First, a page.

Douglas Dorando has always been inclined toward advocacy.
And, after working on nearly 10 years’ worth of political campaigns during and following his undergraduate career, he was ready to transition into government work.
“I decided the best way to have an impact on how our society works is to go to law school and understand how laws are made and how they function,” Dorando says.
But Dorando, who now works as the City Attorney in Keokuk, Iowa, wasn’t always certain he wanted to practice law.
“Initially, I saw law school as a way to be in government, but not as something I really wanted to do — then I got into law school and I found myself having a lot of fun,” Dorando says. “It was really interesting working with city and county attorneys throughout the state and the county.”
Before law school, Dorando worked as an intern with the Johnson County Attorney’s office, where he created a program to give victims of simple misdemeanors better access to legal resources and information about their rights.
After graduating from the College of Law in 2014, Dorando ran the Johnson County Attorney’s re-election campaign. He was then hired by the Iowa Democratic Party to work as Deputy Director of Voter Protection, which ensures legal compliance for elections including voter access to the polls, and that elections are being administered properly.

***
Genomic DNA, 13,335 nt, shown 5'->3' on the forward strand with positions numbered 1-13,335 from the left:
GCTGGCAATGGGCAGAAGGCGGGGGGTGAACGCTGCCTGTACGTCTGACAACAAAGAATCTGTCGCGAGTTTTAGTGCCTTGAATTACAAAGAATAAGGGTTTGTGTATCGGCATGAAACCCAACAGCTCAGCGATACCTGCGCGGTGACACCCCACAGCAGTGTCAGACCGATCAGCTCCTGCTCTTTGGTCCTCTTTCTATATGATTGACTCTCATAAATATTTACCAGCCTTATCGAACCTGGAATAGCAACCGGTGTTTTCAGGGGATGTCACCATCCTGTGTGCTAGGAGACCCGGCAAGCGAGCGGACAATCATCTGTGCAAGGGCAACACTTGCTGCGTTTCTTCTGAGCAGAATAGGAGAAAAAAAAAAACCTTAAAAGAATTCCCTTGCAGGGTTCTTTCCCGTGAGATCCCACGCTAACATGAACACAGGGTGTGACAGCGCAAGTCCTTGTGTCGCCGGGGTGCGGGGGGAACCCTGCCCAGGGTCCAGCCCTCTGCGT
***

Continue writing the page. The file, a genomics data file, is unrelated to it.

Dorando was named the City Attorney of Keokuk in April, and, so far, he says it has merged his interest in law and government work.
“If there’s such thing as a general practice lawyer, a city attorney is the definition. My day to day is so different,” Dorando says. “Some days I’m prosecuting, other days I’m writing a memo on the constitutionality of some part of a project, and the day after that I might be working on a construction contract case. It’s interesting to see how versatile the role is and how it impacts every facet of how a city operates.”
Dorando — who jokingly claims the Midwest as his hometown but grew up in both Ann Arbor and Kansas City — says he chose the College of Law because he fell in love with the Iowa City community when he settled there after college do to campaign work.
But the legal education he received – and the skills he picked up during Trial Advocacy, specifically — helped him decide to practice, and prepared him for the important work he does today.
“I met a lot of very intelligent people who were working on practicing law and that rubs off on you,” Dorando says of the UI College of Law. “You want to become part of that community and continue to work with the people that you meet.”